Sprague town, school budgets scrutinized at public hearing
By Janice Steinhagen - Staff Writer
Sprague - posted Tue., Apr. 23, 2013
Tempers flared over road repairs and ambulance replacement at Sprague’s budget hearing April 18, as townspeople met with the Board of Finance to scrutinize the $8,464,022 spending plan for fiscal 2013-14. Finance Board Chairman Claude Pellegrino said that the mil rate increase to 30 mils, 3.25 mils higher than last year, actually represents no tax increase due to the town’s recent revaluation. “The average resident will see a slightly lower check [to write] than you wrote last year,” he said. A mil represents the amount of tax on $1,000 of assessed property.
The town government portion of the budget stands at $2,508,226. The Board of Education’s budget bottom line is $5,978,753. Between the two spending plans, the town would realize a $22,957 shortfall.
First Selectman Cathy Osten told the crowd that staffing reductions in maintenance personnel were a response to requests from many townspeople that the town and school system share resources. She said that the facilities manager position would be cut and that one full-time maintenance position would be made part-time. In addition, the town and school would share 60-40 in purchasing and contracted services, reducing the budget line items on both sides, she said.
Residents of Pautipaug Hill Road were irate that their street was not scheduled for maintenance even though, they said, other roads with more recent repair records were slated for work again next year. Osten said that the repair bill on just the drainage for one section of that road was $750,000. If the drainage were not addressed first, subsequent road work would be in vain, she said.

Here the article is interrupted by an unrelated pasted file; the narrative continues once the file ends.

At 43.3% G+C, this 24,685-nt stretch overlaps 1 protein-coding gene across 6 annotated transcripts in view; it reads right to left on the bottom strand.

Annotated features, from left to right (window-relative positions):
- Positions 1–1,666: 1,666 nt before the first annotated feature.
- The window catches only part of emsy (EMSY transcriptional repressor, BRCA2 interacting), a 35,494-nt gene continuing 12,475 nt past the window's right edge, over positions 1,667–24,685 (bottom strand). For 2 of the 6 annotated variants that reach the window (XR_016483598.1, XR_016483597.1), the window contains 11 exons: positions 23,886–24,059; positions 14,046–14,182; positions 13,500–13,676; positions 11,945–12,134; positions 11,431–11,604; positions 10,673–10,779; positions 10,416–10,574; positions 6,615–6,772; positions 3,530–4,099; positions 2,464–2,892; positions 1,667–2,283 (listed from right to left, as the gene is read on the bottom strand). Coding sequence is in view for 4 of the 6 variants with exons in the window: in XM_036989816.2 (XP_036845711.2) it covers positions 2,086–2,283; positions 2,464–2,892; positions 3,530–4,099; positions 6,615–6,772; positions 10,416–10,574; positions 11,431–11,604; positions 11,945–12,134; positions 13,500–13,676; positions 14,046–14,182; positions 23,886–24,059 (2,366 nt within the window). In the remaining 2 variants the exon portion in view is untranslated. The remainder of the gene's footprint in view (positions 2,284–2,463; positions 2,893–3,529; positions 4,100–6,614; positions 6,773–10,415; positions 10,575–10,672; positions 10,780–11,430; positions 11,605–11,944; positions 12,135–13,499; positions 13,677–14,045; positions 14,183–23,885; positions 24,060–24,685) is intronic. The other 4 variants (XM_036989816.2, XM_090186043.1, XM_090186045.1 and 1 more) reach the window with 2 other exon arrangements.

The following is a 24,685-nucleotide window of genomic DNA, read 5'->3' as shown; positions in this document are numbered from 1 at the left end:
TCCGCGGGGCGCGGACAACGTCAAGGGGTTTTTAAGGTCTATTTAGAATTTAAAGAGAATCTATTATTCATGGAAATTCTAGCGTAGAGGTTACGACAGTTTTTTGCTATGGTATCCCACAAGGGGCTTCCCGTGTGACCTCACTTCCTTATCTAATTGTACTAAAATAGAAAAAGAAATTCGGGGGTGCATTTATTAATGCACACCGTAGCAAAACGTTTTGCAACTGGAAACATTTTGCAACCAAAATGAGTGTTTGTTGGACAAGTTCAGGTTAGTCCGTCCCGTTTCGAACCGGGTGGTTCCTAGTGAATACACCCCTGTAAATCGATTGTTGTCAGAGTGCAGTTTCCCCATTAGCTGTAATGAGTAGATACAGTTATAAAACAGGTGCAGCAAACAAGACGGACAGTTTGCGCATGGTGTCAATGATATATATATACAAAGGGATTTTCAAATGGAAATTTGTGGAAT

“It just turned out we could not afford the project on Pautipaug Hill Road,” she said. “Everybody in town pays taxes. Everybody in town would like their road done.” She said that she was looking into having some of the town’s worst roads fixed through hazardous mitigation grant funds.
But several residents urged the finance board to redirect town road repair funds to Pautipaug, which they said was impassible in one lane and a safety hazard. “Do it a piece at a time. Take [the money] from somewhere else,” said Kevin Generous. “It’s a prioritization issue, not a tax issue.”
Les Shull of the Baltic Fire Co. #1 brought up a proposal to allocate $200,000 for a new ambulance, a topic which has been raised in previous budget years. He said that the existing 2000 model is well beyond its projected 10-year service life.
Kord Jablonski responded that he and other board members were willing to consider funding a replacement, but wanted information on the ambulance company’s finances that the company refused to provide. He said that the town could obtain a new, “never-been-bled-in” model for $125,000, rather than this year’s model, but was unwilling to impose a tax increase on residents if financial records were not forthcoming.
Townspeople and town officials also clashed over whether the town should conduct a referendum to vote on the budget proposal. Generous said that the town has held referenda since 2008, but that spending changes can’t be made by voters at a referendum. “The only way the people of the town can amend the budget is at town meeting, not at referendum,’ he said. “The town’s people are the legislature. I think we are overdue.” Since the number of voters at referenda has been declining, he said, “the way to have a healthy community is to get [residents] engaged in the process.”
But Pellegrino pointed out that residents can only vote to lower, not raise, parts of the budget at town meeting.
At press time, the finance board had not yet set a date and time for the annual town meeting, typically held in early May. They were expected to do so at their April 25 meeting, at which they also planned to discuss the townspeople’s input from the public hearing and possibly adjust the budget accordingly.